Meat Goat Production from Traditional and Non-Traditional Forage Species Mixtures

Project Overview

Project Type: Graduate Student
Funds awarded in 2002: $10,000.00
Projected End Date: 12/31/2004
Region: North Central
State: Ohio
Graduate Student:
Faculty Advisor:
David Barker
Ohio State University

Annual Reports


  • Agronomic: grass (misc. perennial), hay
  • Animals: goats


  • Animal Production: feed/forage, pasture renovation, grazing - rotational
  • Education and Training: display, extension, focus group, on-farm/ranch research
  • Natural Resources/Environment: biodiversity
  • Production Systems: integrated crop and livestock systems


    An indoor and outdoor study, which included the same three spatial scales, were performed to determine the forage species preferred by goats. The indoor and outdoor studies consisted of four and nine forage species, respectively. Traditional species used in both studies included orchardgrass and red clover. Non-traditional species used in both studies included chicory and birdsfoot trefoil. Results showed goats preferred chicory, red clover and orchardgrass, and on average the medium spatial scale was preferred. Throughout, forage preferences and spatial scale effects varied between herds and slightly between animals, but goats preferred to choose from a variety of forages.


    The fastest growing animal industry in the United States is the goat industry (Sahlu, 2000). With the influx of more than two million immigrants into the United States each year (U.S. Census, 2000), total ethnic food sales (including goat products) are growing rapidly (Luginbuhl, 2000c; Epstein, 2001). This increase in demand for goat exceeds the existing supply (Smith, 1992; Glimp, 1995). Recent surveys have identified approximately 53 million people in the United States as potential goat meat consumers. If the annual per capita goat meat consumption were 1 kg, there would potentially be a $450 million industry in the United States (Sahlu, 2000). In order to help meet this growing demand for goat products, producers need to increase productivity by improving management and nutrition strategies (Huston, 1978; Glimp, 1995) while utilizing current resources.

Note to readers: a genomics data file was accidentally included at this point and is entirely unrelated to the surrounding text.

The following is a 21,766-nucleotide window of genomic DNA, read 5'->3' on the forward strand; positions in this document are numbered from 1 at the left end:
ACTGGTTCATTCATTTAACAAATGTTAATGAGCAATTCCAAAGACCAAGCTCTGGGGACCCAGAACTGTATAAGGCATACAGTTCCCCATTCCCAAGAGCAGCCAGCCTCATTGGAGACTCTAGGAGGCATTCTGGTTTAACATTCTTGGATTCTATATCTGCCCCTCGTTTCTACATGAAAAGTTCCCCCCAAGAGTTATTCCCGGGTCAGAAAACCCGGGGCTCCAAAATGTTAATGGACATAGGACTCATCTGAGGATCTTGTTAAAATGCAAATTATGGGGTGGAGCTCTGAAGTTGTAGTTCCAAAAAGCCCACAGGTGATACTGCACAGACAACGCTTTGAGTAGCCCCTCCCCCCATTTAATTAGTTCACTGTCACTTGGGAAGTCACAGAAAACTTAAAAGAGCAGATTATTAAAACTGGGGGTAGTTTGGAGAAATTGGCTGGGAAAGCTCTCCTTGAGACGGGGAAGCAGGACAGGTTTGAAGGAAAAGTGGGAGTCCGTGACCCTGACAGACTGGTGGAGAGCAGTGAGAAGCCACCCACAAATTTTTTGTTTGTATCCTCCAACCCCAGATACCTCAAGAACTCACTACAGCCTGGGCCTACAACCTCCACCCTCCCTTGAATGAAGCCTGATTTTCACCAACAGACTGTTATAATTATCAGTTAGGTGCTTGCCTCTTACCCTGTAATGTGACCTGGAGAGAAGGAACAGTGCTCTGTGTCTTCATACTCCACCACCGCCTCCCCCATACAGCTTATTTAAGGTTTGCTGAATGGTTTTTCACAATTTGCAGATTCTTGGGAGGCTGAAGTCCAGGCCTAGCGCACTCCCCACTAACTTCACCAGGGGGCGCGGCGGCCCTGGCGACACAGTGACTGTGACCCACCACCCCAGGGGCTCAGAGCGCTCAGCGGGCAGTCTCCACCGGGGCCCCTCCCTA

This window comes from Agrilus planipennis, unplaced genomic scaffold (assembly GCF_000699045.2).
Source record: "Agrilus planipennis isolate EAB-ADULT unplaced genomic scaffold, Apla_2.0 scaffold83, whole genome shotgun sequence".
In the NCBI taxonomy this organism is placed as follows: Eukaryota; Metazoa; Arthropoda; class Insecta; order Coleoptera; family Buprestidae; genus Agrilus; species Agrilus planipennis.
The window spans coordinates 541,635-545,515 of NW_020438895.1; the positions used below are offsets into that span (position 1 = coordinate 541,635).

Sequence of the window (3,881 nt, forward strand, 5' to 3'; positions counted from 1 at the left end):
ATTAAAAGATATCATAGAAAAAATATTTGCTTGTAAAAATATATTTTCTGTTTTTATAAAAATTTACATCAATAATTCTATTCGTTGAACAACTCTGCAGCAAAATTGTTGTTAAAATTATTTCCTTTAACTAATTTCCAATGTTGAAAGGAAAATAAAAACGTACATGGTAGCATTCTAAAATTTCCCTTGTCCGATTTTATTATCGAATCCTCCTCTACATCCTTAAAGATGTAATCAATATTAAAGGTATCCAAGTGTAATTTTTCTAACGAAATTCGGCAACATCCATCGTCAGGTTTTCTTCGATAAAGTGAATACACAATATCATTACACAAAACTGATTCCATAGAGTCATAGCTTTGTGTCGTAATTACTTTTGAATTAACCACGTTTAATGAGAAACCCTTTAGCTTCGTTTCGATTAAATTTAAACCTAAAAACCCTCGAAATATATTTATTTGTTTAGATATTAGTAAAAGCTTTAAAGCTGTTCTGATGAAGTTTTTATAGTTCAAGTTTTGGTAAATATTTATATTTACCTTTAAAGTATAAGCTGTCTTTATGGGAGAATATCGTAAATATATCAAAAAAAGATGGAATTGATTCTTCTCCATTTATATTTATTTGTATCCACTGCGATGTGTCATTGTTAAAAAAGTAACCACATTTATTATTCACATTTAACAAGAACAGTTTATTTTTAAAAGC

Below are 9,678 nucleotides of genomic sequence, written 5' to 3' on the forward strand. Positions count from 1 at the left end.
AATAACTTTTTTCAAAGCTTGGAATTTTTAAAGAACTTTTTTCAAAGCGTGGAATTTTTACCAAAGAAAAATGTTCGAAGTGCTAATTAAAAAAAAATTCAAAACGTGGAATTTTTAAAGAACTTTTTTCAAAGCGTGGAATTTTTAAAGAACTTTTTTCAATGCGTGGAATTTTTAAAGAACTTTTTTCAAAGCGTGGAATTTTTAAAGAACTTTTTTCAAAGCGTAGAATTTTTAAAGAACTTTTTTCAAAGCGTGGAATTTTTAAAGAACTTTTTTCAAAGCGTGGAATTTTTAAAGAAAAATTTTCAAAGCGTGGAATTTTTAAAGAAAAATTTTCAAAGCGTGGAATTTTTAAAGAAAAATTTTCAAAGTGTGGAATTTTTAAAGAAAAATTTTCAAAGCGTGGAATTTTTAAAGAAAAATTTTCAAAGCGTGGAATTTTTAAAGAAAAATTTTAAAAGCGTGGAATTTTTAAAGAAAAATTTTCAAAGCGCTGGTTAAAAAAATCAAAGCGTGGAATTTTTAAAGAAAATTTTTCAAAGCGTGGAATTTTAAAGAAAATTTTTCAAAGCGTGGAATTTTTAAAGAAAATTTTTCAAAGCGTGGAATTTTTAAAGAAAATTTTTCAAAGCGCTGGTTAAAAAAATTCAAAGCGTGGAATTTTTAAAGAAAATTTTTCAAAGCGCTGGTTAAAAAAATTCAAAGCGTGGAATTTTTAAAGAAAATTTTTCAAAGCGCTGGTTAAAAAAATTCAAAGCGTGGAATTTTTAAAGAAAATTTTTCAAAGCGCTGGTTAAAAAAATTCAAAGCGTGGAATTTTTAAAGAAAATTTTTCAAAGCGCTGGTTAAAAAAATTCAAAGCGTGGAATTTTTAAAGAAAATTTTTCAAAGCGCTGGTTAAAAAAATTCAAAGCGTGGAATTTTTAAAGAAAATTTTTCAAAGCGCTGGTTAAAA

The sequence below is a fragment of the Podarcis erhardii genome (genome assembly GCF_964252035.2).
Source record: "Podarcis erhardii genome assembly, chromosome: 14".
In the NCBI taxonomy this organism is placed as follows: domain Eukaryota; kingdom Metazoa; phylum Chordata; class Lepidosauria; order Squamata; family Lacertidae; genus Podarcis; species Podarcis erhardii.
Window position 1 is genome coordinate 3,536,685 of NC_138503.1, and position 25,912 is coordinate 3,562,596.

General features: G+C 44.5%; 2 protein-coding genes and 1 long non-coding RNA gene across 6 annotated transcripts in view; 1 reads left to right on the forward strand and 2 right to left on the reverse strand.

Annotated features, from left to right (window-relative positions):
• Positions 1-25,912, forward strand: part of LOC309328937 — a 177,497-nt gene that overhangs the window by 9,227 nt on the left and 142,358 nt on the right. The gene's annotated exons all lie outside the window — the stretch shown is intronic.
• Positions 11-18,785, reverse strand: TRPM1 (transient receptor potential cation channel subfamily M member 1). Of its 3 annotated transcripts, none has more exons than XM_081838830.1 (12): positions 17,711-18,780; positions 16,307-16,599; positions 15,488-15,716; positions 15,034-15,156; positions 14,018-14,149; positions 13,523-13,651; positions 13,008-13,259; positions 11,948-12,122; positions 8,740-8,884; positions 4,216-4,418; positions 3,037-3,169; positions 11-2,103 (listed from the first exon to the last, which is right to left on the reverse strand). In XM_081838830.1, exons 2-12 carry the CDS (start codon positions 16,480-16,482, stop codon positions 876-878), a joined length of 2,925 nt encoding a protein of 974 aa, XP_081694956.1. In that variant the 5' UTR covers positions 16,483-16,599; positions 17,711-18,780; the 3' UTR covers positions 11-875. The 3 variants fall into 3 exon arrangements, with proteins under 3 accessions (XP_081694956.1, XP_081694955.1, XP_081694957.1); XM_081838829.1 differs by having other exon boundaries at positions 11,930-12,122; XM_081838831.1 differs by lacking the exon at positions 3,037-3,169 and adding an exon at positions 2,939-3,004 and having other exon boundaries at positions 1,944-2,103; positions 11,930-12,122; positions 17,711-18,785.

Compared to cattle and sheep, there is a general lack of knowledge of management and nutrition practices for goats (Sahlu, 2000). This is true even among current goat producers. Poor management and grazing strategies cause economic losses each year for producers (Sahlu, 2000). Increased knowledge of the production options is one way to combat some of the economic losses. One method of increasing productivity would be to maximize the amount and quality of the forages fed to goats. Tilman (2000) found that mixtures of diverse forage species in a pasture tend to have greater productivity and nutrient retention than those of low species diversity.

    Another strategy to increase animal intake would be to feed forages with high palatability, although there is uncertainty concerning goats’ preferred forage species. Goats are more efficient at harvesting certain non-traditional forage species than are other livestock (Glimp, 1995). Even with goats foraging non-traditional species, diet choice and feeding behavior of livestock, including goats, may be influenced by previous experiences (Provenza and Balph, 1987; Edwards et al., 1994; Parsons et al., 1994; Baumont et al., 2000). One objective of this study was to determine some of the preferred forage species for goats in Ohio, including forage species that the animals may have not previously experienced.

    Livestock grazing may also be constrained by the spatial distribution of individual species (Edwards et al., 1994; Parsons et al., 1994). Bailey et al. (1996) believed that livestock react to spatial patterns in forage distribution and use this information to improve foraging efficiency. It is hypothesized that the spatial scale, or degree of species mixing, and the number of species offered will affect intake by goats. In order to test the hypothesis and to achieve the aforementioned objectives, two studies were conducted. One study took place in the field, while the other was conducted in barns, in more controlled environments.

    Project objectives:

    Participate in production workshops/field days

    Meetings with current tobacco producers (to diversify family farm income)

    Complete proposed research to determine the potential for meat goat production from Ohio pasture

    Contribute to a Factsheet to be released by OSU extension

    Present at the annual American Forage and Grassland Council’s annual conference

    Participate in extension meetings with OSU and producers

    Inform producers of the markets through workshops and extension bulletins

    Interview/survey consumers in ethnic communities

    Any opinions, findings, conclusions, or recommendations expressed in this publication are those of the author(s) and do not necessarily reflect the view of the U.S. Department of Agriculture or SARE.